- Trading Plans and Contra Trade: To make ‘trading plans’ robust, the Amendment Regulations clarify that pre-clearance of trades, trading window norms, and restrictions on contra trade will not apply for trades that are carried out in accordance with an approved trading plan.
- Broader Applicability of, and Separate Codes of Conduct: The code of conduct was previously prescribed for trades by employees and connected persons designated on the basis of their functional role in the organisation. The code of conduct is now applicable to ‘designated persons’, and ‘immediate relatives’ of such ‘designated persons’ only. Boards are required to specify ‘designated persons’ based on their functional role, which should inter alia include employees (including of material subsidiaries), promoters, CEO and up to two levels below the CEO and support staff having access to UPSI. Further, disclosures of trades in excess of INR 1 million is now applicable to designated persons (in addition to promoters and directors).
- Separate Codes of Conduct and Concept of ‘Fiduciary’: The Amendment Regulations also now prescribe two separate codes of conduct – one for listed companies and the other for intermediaries, fiduciaries and every other person required to handle UPSI in the course of business operations, considering the nature of business of each market participant. The Amendment Regulations use the nomenclature ‘fiduciary’ for professional firms such as auditors, accountancy firms, law firms, analysts, insolvency professional entities, consultants, banks and the like that assist or advise listed companies, and require them to formulate a code of conduct (similar to the code applicable to intermediaries) for regulation of trading by their ‘designated persons’ and such designated persons’ ‘immediate relative’.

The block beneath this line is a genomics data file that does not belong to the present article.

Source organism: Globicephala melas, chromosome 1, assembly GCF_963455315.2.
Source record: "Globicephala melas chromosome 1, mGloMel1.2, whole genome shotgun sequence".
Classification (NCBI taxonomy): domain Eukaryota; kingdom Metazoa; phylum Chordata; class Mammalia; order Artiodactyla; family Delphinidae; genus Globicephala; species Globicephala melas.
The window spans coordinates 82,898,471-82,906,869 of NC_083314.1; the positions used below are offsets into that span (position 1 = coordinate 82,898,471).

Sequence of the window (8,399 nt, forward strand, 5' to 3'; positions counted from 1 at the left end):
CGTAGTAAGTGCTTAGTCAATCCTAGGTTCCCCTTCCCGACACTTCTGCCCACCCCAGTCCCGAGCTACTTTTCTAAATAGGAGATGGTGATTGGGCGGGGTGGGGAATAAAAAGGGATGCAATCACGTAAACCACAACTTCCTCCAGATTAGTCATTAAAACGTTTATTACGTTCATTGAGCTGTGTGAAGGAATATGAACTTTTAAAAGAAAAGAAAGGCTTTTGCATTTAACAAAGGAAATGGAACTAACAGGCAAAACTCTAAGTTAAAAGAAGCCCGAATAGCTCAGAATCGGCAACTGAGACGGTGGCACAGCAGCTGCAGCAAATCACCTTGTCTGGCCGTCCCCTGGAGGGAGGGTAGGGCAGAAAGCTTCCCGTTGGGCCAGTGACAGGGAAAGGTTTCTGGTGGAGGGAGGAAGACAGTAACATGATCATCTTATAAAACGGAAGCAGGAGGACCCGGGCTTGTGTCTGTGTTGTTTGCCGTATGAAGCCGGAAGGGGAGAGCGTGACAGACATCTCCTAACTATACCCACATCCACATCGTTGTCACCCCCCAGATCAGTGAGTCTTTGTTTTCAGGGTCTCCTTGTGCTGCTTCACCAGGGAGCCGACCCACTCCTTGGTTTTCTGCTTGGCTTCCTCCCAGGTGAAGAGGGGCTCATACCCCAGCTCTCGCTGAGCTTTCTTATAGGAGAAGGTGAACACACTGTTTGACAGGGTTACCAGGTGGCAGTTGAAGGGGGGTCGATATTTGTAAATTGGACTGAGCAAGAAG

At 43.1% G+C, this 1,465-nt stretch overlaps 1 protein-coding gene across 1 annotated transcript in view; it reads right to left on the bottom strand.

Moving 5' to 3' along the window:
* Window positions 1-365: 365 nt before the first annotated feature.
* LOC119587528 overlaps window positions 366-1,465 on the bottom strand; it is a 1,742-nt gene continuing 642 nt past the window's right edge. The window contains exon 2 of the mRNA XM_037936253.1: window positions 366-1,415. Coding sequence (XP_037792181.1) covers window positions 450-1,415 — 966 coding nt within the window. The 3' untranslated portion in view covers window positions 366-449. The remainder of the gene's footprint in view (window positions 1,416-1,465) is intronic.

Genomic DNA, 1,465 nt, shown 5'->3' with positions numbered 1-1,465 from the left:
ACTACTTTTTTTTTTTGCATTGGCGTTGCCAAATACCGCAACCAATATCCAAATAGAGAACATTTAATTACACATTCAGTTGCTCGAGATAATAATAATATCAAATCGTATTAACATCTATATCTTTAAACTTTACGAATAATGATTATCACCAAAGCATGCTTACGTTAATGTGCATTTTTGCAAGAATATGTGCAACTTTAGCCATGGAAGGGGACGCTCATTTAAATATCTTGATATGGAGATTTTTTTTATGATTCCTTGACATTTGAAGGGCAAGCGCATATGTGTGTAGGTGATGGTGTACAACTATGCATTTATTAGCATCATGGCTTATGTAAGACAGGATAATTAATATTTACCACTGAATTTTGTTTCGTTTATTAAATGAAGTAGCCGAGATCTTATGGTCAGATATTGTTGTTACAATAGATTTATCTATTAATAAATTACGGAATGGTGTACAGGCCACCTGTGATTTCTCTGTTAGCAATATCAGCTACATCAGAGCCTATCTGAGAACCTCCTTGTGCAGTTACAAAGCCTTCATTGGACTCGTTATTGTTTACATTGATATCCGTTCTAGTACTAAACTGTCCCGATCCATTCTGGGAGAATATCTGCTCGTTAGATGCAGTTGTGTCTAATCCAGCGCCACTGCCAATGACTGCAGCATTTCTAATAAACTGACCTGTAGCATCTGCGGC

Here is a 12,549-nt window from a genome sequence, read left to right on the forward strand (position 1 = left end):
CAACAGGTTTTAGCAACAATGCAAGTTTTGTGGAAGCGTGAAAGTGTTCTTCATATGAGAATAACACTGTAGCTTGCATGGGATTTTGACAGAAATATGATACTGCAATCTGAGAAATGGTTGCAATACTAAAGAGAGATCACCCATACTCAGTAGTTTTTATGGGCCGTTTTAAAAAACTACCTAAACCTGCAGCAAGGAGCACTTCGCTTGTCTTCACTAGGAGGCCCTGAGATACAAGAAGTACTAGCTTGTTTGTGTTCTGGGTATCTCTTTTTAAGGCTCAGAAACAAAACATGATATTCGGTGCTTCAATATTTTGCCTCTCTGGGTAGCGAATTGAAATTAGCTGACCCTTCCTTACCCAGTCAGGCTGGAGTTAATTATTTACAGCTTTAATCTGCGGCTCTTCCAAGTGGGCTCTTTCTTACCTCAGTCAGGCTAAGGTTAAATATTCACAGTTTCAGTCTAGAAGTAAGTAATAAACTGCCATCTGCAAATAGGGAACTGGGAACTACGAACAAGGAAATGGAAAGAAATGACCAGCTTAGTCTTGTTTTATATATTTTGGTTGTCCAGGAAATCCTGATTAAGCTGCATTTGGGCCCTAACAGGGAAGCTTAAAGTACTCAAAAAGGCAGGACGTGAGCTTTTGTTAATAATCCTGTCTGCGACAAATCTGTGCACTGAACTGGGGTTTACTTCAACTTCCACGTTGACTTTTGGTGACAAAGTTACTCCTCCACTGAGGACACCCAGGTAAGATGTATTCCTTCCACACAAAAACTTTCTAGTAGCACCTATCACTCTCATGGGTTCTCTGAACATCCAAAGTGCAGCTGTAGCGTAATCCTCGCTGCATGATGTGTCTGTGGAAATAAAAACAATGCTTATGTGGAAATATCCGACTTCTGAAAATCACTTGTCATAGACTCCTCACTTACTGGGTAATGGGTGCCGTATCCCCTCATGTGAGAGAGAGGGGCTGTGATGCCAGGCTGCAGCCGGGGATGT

- Enhanced Internal Controls: Changes which would possibly be viewed as tedious but seek to enhance governance standards in the long run, include:
- identification of employees with whom information is shared, and execution of confidentiality agreements, etc, and maintenance of digital database containing the names of such persons or entities with whom information is shared in connection with a transaction;
- designated persons to disclose their past employers and educational institutions; names, permanent account number, mobile number and the like of their ‘immediate relatives’ and persons with whom they share a ‘material financial relationship’ to the company annually (where ‘material financial relationship’ means a relationship in which a person receives any kind of payment such as by way of a loan or gift during the immediately preceding 12 months, not on arm’s length basis and equal to or more than 25% of such payer’s annual income);
- policy to deal with leak of UPSI including whistle blower policy, and to conduct prompt inquiry upon becoming aware of such leak.
Boards and audit committees are required to ensure compliance with, and review of, these requirements under the Amendment Regulations.
As the Indian financial market matures and becomes increasingly complicated with heightened risk of abuse of information, the regulator, known for its superior surveillance processes, has offered several pragmatic changes. Having said this, only time will tell how effective the new enforcement mechanism would be.
- Aakash Choubey (Partner), Akshay Bhargav (Partner) and Julie Roy (Associate)